Sample 1 Disaster Mitigation

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Research Proposal

Social Integration, Disaster, and Migration: A study of how social integration reduces migration intent following a natural disaster

Socy 5031 Research Design

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Table of Contents

I. II. III.

Research Problem Purpose Statement Literature Review A. Initial Findings 1. Migration Theory and the experience of natural disaster in relation to migration 2. Community Integration Theory and its relation to migration intentions 3. Community integration related to the experience of natural disasters and migration IV. Hypothesis V. Research Methods A. Quantitative Survey Questionnaires 1. Key Variables a. Migration Intentions b. Social Integration B. Qualitative Interviews C. Sampling Techiniques 1. Survey Sample 2. Interview Sample VI. Analysis of Data VII. Benefits of Proposed Research Project VIII. Project Time Line

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Problem Natural disasters impact communities around the world. Whether they are in the form of flooding, earthquake, tornado, hurricane, or other, they will affect community integration and potentially an individual or family’s desire to migrate. While in general migration literature has focused theoretically and empirically on questions related to why individuals move (or the leaving process) (Guest and Stamm 1993), the question of why do some persons stay has had little empirical research. Perhaps this question has not been addressed because it seems quite self-explanatory; people stay because they have chosen to live in a certain community in the first place. However, with the introduction of a disaster into the picture of community living, this question becomes more salient to multiple areas of research.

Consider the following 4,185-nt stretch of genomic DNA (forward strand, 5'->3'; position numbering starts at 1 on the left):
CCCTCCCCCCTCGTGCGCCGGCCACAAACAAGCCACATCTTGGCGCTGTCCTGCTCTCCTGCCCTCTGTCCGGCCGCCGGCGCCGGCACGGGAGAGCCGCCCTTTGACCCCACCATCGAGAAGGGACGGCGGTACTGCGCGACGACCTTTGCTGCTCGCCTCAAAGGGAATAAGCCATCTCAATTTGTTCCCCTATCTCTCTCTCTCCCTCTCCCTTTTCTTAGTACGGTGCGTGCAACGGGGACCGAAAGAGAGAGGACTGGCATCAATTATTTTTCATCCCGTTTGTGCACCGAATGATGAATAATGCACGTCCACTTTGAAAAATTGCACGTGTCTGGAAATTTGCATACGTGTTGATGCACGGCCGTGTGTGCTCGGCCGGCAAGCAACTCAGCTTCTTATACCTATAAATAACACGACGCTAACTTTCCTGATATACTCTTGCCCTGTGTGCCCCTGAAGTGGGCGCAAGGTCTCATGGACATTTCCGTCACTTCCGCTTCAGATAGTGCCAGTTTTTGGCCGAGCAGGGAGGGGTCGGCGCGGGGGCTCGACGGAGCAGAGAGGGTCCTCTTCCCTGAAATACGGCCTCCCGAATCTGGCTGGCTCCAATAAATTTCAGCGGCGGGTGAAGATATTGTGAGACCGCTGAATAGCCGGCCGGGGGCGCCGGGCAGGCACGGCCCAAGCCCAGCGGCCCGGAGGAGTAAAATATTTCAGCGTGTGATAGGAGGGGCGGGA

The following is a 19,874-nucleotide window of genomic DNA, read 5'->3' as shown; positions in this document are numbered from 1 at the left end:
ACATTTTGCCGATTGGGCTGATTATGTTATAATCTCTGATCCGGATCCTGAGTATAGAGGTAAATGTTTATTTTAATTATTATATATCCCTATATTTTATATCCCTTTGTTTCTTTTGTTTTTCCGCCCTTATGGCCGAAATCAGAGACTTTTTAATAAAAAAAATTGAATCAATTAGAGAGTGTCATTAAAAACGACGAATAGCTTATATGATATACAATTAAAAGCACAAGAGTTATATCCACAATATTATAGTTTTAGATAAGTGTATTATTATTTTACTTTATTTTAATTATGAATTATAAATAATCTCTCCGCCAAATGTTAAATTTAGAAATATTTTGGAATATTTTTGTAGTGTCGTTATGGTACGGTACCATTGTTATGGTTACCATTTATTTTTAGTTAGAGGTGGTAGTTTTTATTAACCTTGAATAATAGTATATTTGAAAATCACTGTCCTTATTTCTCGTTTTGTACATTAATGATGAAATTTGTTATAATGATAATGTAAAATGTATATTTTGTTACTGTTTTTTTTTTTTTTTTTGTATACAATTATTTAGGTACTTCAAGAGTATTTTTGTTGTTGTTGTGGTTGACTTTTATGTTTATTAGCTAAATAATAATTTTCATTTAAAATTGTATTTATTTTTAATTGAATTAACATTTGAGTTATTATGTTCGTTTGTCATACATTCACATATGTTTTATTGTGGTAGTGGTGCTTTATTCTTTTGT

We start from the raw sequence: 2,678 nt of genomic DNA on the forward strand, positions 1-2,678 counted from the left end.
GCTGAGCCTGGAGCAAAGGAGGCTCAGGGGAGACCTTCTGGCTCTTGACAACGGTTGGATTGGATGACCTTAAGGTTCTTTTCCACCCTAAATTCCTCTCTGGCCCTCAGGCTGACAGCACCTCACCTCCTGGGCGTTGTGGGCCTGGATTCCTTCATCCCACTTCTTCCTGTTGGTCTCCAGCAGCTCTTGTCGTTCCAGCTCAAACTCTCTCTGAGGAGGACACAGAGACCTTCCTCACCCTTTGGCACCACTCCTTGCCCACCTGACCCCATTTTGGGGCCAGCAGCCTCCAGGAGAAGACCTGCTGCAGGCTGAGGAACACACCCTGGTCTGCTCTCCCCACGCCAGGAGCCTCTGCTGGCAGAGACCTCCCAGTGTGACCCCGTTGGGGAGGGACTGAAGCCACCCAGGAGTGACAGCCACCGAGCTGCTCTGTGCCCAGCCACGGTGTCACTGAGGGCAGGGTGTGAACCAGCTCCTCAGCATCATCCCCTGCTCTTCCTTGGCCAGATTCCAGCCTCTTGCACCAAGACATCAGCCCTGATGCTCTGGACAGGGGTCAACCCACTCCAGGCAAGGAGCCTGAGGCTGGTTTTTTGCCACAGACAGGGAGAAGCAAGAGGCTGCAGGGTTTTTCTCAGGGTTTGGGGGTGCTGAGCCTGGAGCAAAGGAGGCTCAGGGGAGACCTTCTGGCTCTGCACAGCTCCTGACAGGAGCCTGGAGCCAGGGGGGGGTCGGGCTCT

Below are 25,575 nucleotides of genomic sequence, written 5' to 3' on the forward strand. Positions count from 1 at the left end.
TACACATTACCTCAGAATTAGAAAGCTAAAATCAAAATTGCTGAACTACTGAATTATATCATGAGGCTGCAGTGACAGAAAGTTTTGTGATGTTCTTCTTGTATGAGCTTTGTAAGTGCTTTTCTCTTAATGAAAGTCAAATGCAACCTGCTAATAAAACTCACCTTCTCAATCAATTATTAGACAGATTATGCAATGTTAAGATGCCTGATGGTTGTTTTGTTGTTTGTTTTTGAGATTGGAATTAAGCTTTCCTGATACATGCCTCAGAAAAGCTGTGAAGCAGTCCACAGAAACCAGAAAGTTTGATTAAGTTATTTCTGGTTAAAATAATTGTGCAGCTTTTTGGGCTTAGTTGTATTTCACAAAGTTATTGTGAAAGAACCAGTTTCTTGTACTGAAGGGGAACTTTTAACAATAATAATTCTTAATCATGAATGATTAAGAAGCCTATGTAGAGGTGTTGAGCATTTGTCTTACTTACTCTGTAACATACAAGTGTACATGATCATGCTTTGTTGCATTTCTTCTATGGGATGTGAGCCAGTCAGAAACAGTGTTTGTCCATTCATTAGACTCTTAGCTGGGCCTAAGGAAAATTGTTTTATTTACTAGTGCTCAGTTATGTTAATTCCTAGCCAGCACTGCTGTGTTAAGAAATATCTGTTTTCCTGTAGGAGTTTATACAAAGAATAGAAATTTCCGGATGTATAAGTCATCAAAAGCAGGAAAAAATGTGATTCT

Purpose Statement The purpose of this research is to study the effects of social integration on migration intentions with the event of a disaster as the intervening variable. This study will look at the ways that social integration assists in creating community cohesion and residential satisfaction, mediating a desire to make a residential move following a disaster event. This research is important because it calls into question the relationship of social integration as a mediating factor in decisions to remain in a disaster-affected community or to choose to leave. This is a question relevant to demographers who look at migration patterns and causes which contribute to residential moves. It will also contribute to the growing theories of social integration and social capital. On a practical note, by

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examining their impact on community satisfaction, the study will benefit those community organizations whose key emphases are to provide integrative mechanisms.

Initial findings There are three areas of research which comprise the background for this project: • • • Migration theory and the experience of a natural disaster in relation to migration; Community integration theory and its relation to migration intentions; and Community integration related to the experience of natural disasters and migration. This project will incorporate these three areas of research to show the relationship between natural disaster and community integration as related to migration intentions.